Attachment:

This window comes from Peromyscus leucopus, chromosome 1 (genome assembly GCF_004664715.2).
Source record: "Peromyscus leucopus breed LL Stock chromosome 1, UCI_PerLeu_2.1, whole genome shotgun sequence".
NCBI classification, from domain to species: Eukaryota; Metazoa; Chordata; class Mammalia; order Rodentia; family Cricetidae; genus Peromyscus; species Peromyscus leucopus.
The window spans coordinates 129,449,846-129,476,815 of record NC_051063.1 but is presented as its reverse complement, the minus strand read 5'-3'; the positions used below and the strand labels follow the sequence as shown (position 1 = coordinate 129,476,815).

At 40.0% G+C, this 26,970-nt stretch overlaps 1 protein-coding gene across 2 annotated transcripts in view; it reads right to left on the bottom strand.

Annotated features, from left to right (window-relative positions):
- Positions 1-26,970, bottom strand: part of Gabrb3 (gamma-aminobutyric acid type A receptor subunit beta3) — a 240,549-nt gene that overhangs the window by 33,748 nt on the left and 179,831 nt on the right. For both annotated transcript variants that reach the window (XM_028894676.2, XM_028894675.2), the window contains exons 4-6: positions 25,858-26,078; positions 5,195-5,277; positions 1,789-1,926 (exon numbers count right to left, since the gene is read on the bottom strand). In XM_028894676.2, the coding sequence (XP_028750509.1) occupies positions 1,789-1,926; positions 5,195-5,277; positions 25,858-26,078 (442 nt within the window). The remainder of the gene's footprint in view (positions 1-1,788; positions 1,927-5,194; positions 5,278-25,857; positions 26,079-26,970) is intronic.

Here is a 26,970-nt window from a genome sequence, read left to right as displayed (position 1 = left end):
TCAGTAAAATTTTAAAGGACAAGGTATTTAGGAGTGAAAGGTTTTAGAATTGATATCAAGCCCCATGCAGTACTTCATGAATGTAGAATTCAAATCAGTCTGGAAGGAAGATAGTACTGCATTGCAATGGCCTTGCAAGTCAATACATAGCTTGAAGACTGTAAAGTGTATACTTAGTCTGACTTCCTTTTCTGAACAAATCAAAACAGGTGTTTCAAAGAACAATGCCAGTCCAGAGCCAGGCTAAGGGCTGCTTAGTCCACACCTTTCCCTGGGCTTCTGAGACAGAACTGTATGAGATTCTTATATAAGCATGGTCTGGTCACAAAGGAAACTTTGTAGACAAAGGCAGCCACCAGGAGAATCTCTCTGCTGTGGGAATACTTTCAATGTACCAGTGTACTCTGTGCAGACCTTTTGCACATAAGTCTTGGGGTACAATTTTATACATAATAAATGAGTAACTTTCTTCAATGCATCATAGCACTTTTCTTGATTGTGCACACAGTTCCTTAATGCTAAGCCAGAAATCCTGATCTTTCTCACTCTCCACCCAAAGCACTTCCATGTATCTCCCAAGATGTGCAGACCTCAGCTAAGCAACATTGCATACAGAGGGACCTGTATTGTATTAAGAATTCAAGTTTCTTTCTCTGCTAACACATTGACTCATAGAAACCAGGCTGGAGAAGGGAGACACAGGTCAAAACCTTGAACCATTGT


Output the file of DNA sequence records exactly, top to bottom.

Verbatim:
This window comes from Peromyscus leucopus, chromosome 1 (genome assembly GCF_004664715.2).
Source record: "Peromyscus leucopus breed LL Stock chromosome 1, UCI_PerLeu_2.1, whole genome shotgun sequence".
NCBI classification, from domain to species: Eukaryota; Metazoa; Chordata; class Mammalia; order Rodentia; family Cricetidae; genus Peromyscus; species Peromyscus leucopus.
The window spans coordinates 129,449,846-129,476,815 of record NC_051063.1 but is presented as its reverse complement, the minus strand read 5'-3'; the positions used below and the strand labels follow the sequence as shown (position 1 = coordinate 129,476,815).

At 40.0% G+C, this 26,970-nt stretch overlaps 1 protein-coding gene across 2 annotated transcripts in view; it reads right to left on the bottom strand.

Annotated features, from left to right (window-relative positions):
- Positions 1-26,970, bottom strand: part of Gabrb3 (gamma-aminobutyric acid type A receptor subunit beta3) — a 240,549-nt gene that overhangs the window by 33,748 nt on the left and 179,831 nt on the right. For both annotated transcript variants that reach the window (XM_028894676.2, XM_028894675.2), the window contains exons 4-6: positions 25,858-26,078; positions 5,195-5,277; positions 1,789-1,926 (exon numbers count right to left, since the gene is read on the bottom strand). In XM_028894676.2, the coding sequence (XP_028750509.1) occupies positions 1,789-1,926; positions 5,195-5,277; positions 25,858-26,078 (442 nt within the window). The remainder of the gene's footprint in view (positions 1-1,788; positions 1,927-5,194; positions 5,278-25,857; positions 26,079-26,970) is intronic.

Here is a 26,970-nt window from a genome sequence, read left to right as displayed (position 1 = left end):
TCAGTAAAATTTTAAAGGACAAGGTATTTAGGAGTGAAAGGTTTTAGAATTGATATCAAGCCCCATGCAGTACTTCATGAATGTAGAATTCAAATCAGTCTGGAAGGAAGATAGTACTGCATTGCAATGGCCTTGCAAGTCAATACATAGCTTGAAGACTGTAAAGTGTATACTTAGTCTGACTTCCTTTTCTGAACAAATCAAAACAGGTGTTTCAAAGAACAATGCCAGTCCAGAGCCAGGCTAAGGGCTGCTTAGTCCACACCTTTCCCTGGGCTTCTGAGACAGAACTGTATGAGATTCTTATATAAGCATGGTCTGGTCACAAAGGAAACTTTGTAGACAAAGGCAGCCACCAGGAGAATCTCTCTGCTGTGGGAATACTTTCAATGTACCAGTGTACTCTGTGCAGACCTTTTGCACATAAGTCTTGGGGTACAATTTTATACATAATAAATGAGTAACTTTCTTCAATGCATCATAGCACTTTTCTTGATTGTGCACACAGTTCCTTAATGCTAAGCCAGAAATCCTGATCTTTCTCACTCTCCACCCAAAGCACTTCCATGTATCTCCCAAGATGTGCAGACCTCAGCTAAGCAACATTGCATACAGAGGGACCTGTATTGTATTAAGAATTCAAGTTTCTTTCTCTGCTAACACATTGACTCATAGAAACCAGGCTGGAGAAGGGAGACACAGGTCAAAACCTTGAACCATTGT